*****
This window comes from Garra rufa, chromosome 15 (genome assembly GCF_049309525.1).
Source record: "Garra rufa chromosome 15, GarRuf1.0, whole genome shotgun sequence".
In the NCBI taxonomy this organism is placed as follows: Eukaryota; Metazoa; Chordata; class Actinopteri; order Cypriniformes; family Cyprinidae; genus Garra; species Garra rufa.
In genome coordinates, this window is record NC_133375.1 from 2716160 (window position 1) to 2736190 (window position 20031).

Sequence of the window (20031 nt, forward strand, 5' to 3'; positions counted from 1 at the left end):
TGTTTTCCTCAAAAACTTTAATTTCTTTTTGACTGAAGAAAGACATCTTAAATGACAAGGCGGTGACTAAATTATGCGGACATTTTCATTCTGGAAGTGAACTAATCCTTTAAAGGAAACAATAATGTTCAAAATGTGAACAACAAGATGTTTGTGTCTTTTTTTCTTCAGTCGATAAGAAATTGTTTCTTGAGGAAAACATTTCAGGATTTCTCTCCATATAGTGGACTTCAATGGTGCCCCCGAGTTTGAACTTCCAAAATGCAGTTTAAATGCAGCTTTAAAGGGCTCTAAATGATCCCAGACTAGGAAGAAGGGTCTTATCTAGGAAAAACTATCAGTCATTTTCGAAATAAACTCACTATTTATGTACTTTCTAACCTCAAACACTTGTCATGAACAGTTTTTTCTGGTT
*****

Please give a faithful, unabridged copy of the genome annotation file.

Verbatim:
This window comes from Garra rufa, chromosome 15 (genome assembly GCF_049309525.1).
Source record: "Garra rufa chromosome 15, GarRuf1.0, whole genome shotgun sequence".
In the NCBI taxonomy this organism is placed as follows: Eukaryota; Metazoa; Chordata; class Actinopteri; order Cypriniformes; family Cyprinidae; genus Garra; species Garra rufa.
In genome coordinates, this window is record NC_133375.1 from 2716160 (window position 1) to 2736190 (window position 20031).

Sequence of the window (20031 nt, forward strand, 5' to 3'; positions counted from 1 at the left end):
TGTTTTCCTCAAAAACTTTAATTTCTTTTTGACTGAAGAAAGACATCTTAAATGACAAGGCGGTGACTAAATTATGCGGACATTTTCATTCTGGAAGTGAACTAATCCTTTAAAGGAAACAATAATGTTCAAAATGTGAACAACAAGATGTTTGTGTCTTTTTTTCTTCAGTCGATAAGAAATTGTTTCTTGAGGAAAACATTTCAGGATTTCTCTCCATATAGTGGACTTCAATGGTGCCCCCGAGTTTGAACTTCCAAAATGCAGTTTAAATGCAGCTTTAAAGGGCTCTAAATGATCCCAGACTAGGAAGAAGGGTCTTATCTAGGAAAAACTATCAGTCATTTTCGAAATAAACTCACTATTTATGTACTTTCTAACCTCAAACACTTGTCATGAACAGTTTTTTCTGGTT